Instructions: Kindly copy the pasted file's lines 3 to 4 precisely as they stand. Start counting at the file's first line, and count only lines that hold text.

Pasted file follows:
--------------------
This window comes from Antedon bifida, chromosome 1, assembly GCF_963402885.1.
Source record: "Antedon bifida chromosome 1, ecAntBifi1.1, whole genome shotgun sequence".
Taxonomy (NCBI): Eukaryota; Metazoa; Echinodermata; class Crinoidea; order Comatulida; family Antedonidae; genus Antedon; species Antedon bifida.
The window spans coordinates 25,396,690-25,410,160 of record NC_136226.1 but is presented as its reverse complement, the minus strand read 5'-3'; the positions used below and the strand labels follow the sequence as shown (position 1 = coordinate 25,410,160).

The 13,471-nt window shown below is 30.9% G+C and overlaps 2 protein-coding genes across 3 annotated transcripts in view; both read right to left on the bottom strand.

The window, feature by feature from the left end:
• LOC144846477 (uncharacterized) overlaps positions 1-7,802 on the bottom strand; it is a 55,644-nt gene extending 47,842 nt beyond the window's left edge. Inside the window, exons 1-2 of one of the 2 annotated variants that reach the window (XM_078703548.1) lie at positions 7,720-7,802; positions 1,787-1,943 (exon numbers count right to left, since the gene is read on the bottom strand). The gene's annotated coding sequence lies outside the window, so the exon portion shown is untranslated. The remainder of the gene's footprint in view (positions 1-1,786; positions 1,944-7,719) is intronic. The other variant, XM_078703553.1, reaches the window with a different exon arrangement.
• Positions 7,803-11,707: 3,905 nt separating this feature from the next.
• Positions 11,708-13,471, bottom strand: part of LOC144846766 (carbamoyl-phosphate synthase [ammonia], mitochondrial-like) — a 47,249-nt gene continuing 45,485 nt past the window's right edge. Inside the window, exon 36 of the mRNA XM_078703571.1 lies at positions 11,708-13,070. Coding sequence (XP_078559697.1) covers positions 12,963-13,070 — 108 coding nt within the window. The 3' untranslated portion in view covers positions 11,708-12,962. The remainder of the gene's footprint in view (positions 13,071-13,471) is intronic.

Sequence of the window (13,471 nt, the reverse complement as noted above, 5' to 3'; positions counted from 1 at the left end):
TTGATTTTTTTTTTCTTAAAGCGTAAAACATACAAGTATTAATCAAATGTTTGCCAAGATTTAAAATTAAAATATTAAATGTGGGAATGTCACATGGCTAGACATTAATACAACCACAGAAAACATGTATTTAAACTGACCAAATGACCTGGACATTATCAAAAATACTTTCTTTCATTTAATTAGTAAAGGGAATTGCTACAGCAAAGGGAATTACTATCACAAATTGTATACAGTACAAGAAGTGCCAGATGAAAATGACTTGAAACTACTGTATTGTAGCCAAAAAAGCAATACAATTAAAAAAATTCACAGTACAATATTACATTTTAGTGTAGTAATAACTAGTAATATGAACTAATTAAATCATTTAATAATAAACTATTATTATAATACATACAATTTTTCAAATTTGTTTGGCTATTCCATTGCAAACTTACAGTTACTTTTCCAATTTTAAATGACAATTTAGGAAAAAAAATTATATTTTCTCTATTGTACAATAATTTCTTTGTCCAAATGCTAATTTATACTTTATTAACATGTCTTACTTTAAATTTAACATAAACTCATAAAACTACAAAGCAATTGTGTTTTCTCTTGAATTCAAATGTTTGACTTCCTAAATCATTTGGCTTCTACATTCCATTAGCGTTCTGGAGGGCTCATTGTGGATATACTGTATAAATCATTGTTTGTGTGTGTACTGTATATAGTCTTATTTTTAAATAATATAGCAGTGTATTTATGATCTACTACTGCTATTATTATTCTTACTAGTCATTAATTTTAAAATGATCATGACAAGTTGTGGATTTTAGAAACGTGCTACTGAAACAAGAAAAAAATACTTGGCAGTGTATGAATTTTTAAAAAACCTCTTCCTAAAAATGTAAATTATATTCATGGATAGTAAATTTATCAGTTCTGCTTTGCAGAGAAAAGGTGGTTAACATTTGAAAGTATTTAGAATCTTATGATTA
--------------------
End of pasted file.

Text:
Taxonomy (NCBI): Eukaryota; Metazoa; Echinodermata; class Crinoidea; order Comatulida; family Antedonidae; genus Antedon; species Antedon bifida.
The window spans coordinates 25,396,690-25,410,160 of record NC_136226.1 but is presented as its reverse complement, the minus strand read 5'-3'; the positions used below and the strand labels follow the sequence as shown (position 1 = coordinate 25,410,160).